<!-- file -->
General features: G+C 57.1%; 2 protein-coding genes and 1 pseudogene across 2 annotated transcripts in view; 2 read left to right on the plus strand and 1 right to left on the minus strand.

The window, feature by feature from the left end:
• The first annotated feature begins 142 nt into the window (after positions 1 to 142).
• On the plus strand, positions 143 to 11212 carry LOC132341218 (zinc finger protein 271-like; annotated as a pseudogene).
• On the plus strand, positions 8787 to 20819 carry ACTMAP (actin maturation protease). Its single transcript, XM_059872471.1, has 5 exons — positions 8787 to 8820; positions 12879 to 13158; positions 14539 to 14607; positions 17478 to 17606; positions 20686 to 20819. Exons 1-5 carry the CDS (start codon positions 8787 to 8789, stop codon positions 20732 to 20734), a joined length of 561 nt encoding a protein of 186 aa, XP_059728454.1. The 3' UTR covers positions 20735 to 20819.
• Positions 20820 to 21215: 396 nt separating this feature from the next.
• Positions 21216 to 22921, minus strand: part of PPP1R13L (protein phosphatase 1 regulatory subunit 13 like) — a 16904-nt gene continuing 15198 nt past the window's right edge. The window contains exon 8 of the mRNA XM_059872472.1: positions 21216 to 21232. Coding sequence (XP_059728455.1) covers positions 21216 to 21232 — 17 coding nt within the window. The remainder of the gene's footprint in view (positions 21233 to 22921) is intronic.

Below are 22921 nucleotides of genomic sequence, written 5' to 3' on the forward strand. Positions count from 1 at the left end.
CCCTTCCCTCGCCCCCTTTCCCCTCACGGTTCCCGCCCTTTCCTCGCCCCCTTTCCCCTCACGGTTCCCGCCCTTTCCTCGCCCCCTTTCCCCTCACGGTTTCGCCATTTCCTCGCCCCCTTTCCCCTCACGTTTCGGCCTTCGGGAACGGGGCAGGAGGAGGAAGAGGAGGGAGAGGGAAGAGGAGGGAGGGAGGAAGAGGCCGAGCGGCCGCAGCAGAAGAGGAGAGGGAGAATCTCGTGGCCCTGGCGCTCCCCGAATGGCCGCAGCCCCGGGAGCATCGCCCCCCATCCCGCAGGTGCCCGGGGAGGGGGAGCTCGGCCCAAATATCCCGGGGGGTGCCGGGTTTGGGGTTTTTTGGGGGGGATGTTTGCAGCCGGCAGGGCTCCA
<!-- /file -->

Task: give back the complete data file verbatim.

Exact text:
General features: G+C 57.1%; 2 protein-coding genes and 1 pseudogene across 2 annotated transcripts in view; 2 read left to right on the plus strand and 1 right to left on the minus strand.

The window, feature by feature from the left end:
• The first annotated feature begins 142 nt into the window (after positions 1 to 142).
• On the plus strand, positions 143 to 11212 carry LOC132341218 (zinc finger protein 271-like; annotated as a pseudogene).
• On the plus strand, positions 8787 to 20819 carry ACTMAP (actin maturation protease). Its single transcript, XM_059872471.1, has 5 exons — positions 8787 to 8820; positions 12879 to 13158; positions 14539 to 14607; positions 17478 to 17606; positions 20686 to 20819. Exons 1-5 carry the CDS (start codon positions 8787 to 8789, stop codon positions 20732 to 20734), a joined length of 561 nt encoding a protein of 186 aa, XP_059728454.1. The 3' UTR covers positions 20735 to 20819.
• Positions 20820 to 21215: 396 nt separating this feature from the next.
• Positions 21216 to 22921, minus strand: part of PPP1R13L (protein phosphatase 1 regulatory subunit 13 like) — a 16904-nt gene continuing 15198 nt past the window's right edge. The window contains exon 8 of the mRNA XM_059872472.1: positions 21216 to 21232. Coding sequence (XP_059728455.1) covers positions 21216 to 21232 — 17 coding nt within the window. The remainder of the gene's footprint in view (positions 21233 to 22921) is intronic.

Below are 22921 nucleotides of genomic sequence, written 5' to 3' on the forward strand. Positions count from 1 at the left end.
CCCTTCCCTCGCCCCCTTTCCCCTCACGGTTCCCGCCCTTTCCTCGCCCCCTTTCCCCTCACGGTTCCCGCCCTTTCCTCGCCCCCTTTCCCCTCACGGTTTCGCCATTTCCTCGCCCCCTTTCCCCTCACGTTTCGGCCTTCGGGAACGGGGCAGGAGGAGGAAGAGGAGGGAGAGGGAAGAGGAGGGAGGGAGGAAGAGGCCGAGCGGCCGCAGCAGAAGAGGAGAGGGAGAATCTCGTGGCCCTGGCGCTCCCCGAATGGCCGCAGCCCCGGGAGCATCGCCCCCCATCCCGCAGGTGCCCGGGGAGGGGGAGCTCGGCCCAAATATCCCGGGGGGTGCCGGGTTTGGGGTTTTTTGGGGGGGATGTTTGCAGCCGGCAGGGCTCCA